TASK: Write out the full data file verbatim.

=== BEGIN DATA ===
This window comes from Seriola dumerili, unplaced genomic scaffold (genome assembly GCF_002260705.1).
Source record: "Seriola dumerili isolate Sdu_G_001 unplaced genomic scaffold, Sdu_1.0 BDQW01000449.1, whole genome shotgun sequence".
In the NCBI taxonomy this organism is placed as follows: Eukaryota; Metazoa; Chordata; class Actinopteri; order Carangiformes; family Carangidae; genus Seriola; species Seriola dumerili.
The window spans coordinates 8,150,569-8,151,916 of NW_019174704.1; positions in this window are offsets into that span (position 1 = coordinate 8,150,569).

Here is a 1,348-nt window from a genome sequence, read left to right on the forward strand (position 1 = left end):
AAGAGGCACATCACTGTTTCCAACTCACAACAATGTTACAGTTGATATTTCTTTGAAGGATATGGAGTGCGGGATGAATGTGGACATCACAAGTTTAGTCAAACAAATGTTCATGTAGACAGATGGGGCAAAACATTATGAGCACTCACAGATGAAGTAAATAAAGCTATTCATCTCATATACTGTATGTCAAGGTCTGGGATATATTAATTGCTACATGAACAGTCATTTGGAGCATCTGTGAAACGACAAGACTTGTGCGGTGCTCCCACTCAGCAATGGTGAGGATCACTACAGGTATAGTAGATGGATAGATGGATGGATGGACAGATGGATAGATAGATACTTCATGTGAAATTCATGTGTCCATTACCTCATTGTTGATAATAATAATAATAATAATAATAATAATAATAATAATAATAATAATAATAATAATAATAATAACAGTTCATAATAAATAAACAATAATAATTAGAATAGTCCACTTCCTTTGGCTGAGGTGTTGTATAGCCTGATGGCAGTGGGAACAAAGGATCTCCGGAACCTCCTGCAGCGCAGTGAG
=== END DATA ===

This window comes from Seriola dumerili, unplaced genomic scaffold (genome assembly GCF_002260705.1).
Source record: "Seriola dumerili isolate Sdu_G_001 unplaced genomic scaffold, Sdu_1.0 BDQW01000449.1, whole genome shotgun sequence".
In the NCBI taxonomy this organism is placed as follows: Eukaryota; Metazoa; Chordata; class Actinopteri; order Carangiformes; family Carangidae; genus Seriola; species Seriola dumerili.
The window spans coordinates 8,150,569-8,151,916 of NW_019174704.1; positions in this window are offsets into that span (position 1 = coordinate 8,150,569).

Here is a 1,348-nt window from a genome sequence, read left to right on the forward strand (position 1 = left end):
AAGAGGCACATCACTGTTTCCAACTCACAACAATGTTACAGTTGATATTTCTTTGAAGGATATGGAGTGCGGGATGAATGTGGACATCACAAGTTTAGTCAAACAAATGTTCATGTAGACAGATGGGGCAAAACATTATGAGCACTCACAGATGAAGTAAATAAAGCTATTCATCTCATATACTGTATGTCAAGGTCTGGGATATATTAATTGCTACATGAACAGTCATTTGGAGCATCTGTGAAACGACAAGACTTGTGCGGTGCTCCCACTCAGCAATGGTGAGGATCACTACAGGTATAGTAGATGGATAGATGGATGGATGGACAGATGGATAGATAGATACTTCATGTGAAATTCATGTGTCCATTACCTCATTGTTGATAATAATAATAATAATAATAATAATAATAATAATAATAATAATAATAATAATAATAATAATAACAGTTCATAATAAATAAACAATAATAATTAGAATAGTCCACTTCCTTTGGCTGAGGTGTTGTATAGCCTGATGGCAGTGGGAACAAAGGATCTCCGGAACCTCCTGCAGCGCAGTGAG